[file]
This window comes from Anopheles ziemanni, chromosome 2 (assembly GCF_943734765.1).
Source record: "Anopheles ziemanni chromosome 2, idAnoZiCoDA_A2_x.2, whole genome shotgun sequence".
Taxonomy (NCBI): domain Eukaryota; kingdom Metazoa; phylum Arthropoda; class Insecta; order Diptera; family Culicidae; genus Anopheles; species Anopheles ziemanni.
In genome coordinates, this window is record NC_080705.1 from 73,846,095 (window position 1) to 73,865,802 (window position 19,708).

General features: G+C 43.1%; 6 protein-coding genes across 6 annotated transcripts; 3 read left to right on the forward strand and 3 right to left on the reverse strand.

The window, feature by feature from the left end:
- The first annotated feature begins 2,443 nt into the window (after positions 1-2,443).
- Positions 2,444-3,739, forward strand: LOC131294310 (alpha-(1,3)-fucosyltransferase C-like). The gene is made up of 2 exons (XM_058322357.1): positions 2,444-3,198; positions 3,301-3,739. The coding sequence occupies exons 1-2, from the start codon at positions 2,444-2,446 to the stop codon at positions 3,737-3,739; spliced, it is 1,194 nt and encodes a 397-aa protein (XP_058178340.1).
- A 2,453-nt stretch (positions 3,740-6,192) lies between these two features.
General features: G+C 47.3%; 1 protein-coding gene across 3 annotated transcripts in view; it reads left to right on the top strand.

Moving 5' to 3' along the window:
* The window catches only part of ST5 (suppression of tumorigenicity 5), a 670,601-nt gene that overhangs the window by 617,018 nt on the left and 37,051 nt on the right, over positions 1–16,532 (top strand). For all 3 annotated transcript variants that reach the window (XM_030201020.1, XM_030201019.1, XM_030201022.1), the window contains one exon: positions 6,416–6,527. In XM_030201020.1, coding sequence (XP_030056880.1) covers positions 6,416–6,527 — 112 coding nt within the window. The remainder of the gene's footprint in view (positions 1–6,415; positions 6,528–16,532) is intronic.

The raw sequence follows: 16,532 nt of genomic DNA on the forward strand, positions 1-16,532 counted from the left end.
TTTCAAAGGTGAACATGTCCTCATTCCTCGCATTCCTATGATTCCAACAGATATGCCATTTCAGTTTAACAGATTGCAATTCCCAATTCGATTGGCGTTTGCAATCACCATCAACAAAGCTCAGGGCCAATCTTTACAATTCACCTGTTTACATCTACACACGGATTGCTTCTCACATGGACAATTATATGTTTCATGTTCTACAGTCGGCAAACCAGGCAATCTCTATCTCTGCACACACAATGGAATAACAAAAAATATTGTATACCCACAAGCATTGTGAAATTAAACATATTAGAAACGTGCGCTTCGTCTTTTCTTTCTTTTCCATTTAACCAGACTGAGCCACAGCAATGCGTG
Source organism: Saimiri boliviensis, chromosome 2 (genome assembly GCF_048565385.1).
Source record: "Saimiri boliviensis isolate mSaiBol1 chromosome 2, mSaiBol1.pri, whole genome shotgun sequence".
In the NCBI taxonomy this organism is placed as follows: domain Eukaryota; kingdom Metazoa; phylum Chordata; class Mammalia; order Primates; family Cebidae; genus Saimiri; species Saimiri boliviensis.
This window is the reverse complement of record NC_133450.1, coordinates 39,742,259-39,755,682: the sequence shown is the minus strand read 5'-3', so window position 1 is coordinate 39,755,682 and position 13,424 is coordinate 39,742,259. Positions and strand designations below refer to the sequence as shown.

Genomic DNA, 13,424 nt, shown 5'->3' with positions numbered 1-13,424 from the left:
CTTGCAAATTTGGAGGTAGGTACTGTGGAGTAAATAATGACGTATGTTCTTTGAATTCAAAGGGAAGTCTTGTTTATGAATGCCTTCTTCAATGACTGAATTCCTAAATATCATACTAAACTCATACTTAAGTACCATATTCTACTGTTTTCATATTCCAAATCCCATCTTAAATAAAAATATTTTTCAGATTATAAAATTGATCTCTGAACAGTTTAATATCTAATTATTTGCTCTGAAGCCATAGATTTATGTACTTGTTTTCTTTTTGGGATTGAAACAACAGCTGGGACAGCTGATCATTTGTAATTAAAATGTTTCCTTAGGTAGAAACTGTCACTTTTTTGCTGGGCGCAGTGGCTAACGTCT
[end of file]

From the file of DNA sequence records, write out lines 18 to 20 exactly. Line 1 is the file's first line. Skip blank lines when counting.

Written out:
This window is the reverse complement of record NC_133450.1, coordinates 39,742,259-39,755,682: the sequence shown is the minus strand read 5'-3', so window position 1 is coordinate 39,755,682 and position 13,424 is coordinate 39,742,259. Positions and strand designations below refer to the sequence as shown.

Genomic DNA, 13,424 nt, shown 5'->3' with positions numbered 1-13,424 from the left:
CTTGCAAATTTGGAGGTAGGTACTGTGGAGTAAATAATGACGTATGTTCTTTGAATTCAAAGGGAAGTCTTGTTTATGAATGCCTTCTTCAATGACTGAATTCCTAAATATCATACTAAACTCATACTTAAGTACCATATTCTACTGTTTTCATATTCCAAATCCCATCTTAAATAAAAATATTTTTCAGATTATAAAATTGATCTCTGAACAGTTTAATATCTAATTATTTGCTCTGAAGCCATAGATTTATGTACTTGTTTTCTTTTTGGGATTGAAACAACAGCTGGGACAGCTGATCATTTGTAATTAAAATGTTTCCTTAGGTAGAAACTGTCACTTTTTTGCTGGGCGCAGTGGCTAACGTCT